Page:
How Microsoft is speeding up the Office trains

How Microsoft is speeding up the Office trains

Summary: Microsoft's Office team has an ambitious roadmap ahead of it. But can a team of 5,000 engineers move from delivering product releases every 2 to 3 years to every quarter, or even faster?

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Microsoft's Office team has run like clockwork for at least the past decade. The 5,000 or so Office engineers delivered a new version of Office every 2.5 to 3 years without fail.

trainsontime

But these days, two or three years between new product releases is considered an eternity. While it's all well and good for the trains to run on time, the trains need to run a lot faster. In addition, these days, the different Office client, server and services trains don't all need to be on the same schedule.

Microsoft's Office team is well aware of the new reality. The team is believed to be on track to release the first upgrade to Office 2013 with the Office Blue release, codenamed "Gemini," this fall — which will be almost exactly a year since the company released to manufacturing its most recent Office client product, Office 2013. But even before that, the Office unit is looking to update the subscription versions of its Office client and server products with new features around June or July 2013.

(A quick but important note on Microsoft's Office parlance: "upgrades" are new versions of an existing product or service; "updates" are collections of new features designed to be added to an existing product or service.)

I've heard from a number of users and developers who are doubtful that Microsoft can pull off this ambitious schedule. Can a division as set in its ways as Office turn things around in such a relatively short window?

Microsoft quietly laid much of the groundwork for this more rapid delivery schedule months, if not years, ago, company officials say.

"We've been gearing up for this (cadence shift) for two years," said Jeff Teper, Corporate Vice President, Office Servers and Services.

The team started readying for this shift by putting in place new management, planning and engineering processes.

In the past, everyone on the Office team used to be on the same schedule. There were three internal Office milestones, followed by three Office betas, leading up to Microsoft shipping a new version, Teper said. He noted that the team really had this rhythm down. With Office 2013, he said, "we RTM'd on the exact date (10/11/12) that we picked two years before. Things were extremely predictable."

These days, however, different teams within Office are on different schedules. While some products like Outlook and Exchange are likely to be linked in terms of deliverables because of their interdependencies, other teams are not. Office RT and anti-spam for Exchange, for example, have no need to be on the exact same schedule.

That said, on the Office 365/services side of the house, Microsoft is already reorganized in a way that Exchange Online and SharePoint Online are designed and built together. (The Lync Server/Online team is now part of the Skype division, but still works closely with this integrated Office 365 unit.)

"We think of Exchange, SharePoint and Yammer now as one product," said Teper. "This makes decision-making a lot faster."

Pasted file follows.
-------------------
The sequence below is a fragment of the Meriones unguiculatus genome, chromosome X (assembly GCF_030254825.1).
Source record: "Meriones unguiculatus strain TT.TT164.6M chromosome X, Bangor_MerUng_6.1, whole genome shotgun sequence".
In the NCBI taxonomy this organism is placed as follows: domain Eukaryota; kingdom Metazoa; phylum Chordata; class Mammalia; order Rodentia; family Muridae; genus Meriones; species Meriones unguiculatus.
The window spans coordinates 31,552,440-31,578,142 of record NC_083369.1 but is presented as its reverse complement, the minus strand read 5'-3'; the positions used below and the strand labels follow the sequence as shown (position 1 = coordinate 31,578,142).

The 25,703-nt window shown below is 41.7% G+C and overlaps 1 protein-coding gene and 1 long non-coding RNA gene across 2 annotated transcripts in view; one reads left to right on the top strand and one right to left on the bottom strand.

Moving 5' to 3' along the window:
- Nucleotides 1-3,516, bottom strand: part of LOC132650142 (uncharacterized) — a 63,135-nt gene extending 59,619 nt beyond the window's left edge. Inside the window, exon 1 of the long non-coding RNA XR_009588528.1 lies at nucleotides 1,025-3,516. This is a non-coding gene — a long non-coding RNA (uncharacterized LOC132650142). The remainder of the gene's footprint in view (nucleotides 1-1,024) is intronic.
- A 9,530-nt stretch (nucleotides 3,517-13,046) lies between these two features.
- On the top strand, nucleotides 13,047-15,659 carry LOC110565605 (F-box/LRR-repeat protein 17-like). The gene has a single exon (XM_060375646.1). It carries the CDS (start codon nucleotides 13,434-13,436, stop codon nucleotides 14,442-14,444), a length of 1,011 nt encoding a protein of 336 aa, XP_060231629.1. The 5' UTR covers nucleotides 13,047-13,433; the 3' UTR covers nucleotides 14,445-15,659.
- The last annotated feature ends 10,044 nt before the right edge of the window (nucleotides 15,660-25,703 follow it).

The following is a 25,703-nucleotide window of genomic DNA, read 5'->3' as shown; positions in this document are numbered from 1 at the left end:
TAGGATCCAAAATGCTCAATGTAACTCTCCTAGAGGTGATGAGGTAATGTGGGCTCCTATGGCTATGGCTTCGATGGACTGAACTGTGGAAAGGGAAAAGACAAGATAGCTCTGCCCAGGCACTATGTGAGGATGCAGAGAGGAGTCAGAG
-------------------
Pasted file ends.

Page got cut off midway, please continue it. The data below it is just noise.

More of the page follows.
Teper said the Office team expects to launch a number of new features — some in Office itself, and some designed to connect with Windows Azure, Microsoft Dynamics and Windows Intune — by June or July. Not too surprisingly, he declined to divulge specifics. But further Yammer integration into SharePoint is likely part of this set of updates.

The challenge: Not too fast, not too slow

ontimeboarding

One challenge the Office unit (and most of the rest of Microsoft) has around product timing is that its business customers have gotten accustomed to a gradual refresh pace and have planned rollouts and purchases around it. So while Microsoft's product teams are working to speed up the delivery trains, if they go too fast, they'll risk leaving business users sitting at the station.

"Part of our challenge is that consumers and IT couldn't digest new technology releases more than every couple of years," Teper said. "That's why people were skipping releases and adopting every second or third new version of Office or Exchange."

With the cloud, users can and are often interested in getting their hands on new features more quickly. When Microsoft launched Office 365 in June 2011, its cloud services were playing catch-up to the features it already had made available in the 2010 releases of SharePoint, Exchange and Lync. Microsoft improved its speed a bit with Office 2013 by releasing its servers and its cloud services simultaneously. (The rollout of its services to existing users is still behind, however, with the latest versions of SharePoint Online, Exchange Online and Lync Online still in the midst of being delivered to most users.)

Going forward, however, the team has committed to making new features available to those using the subscription/cloud versions of its Office and Office server releases ahead of when they'd be available to those running on-premises/local versions of Office client and servers. (It also has committed to delivering updates for its on-premises software more quickly, too, but so far hasn't made a public commitment on timing on this front.)

The public promise is Office services will be released before Office servers and "some features may be only available in the service," Teper said.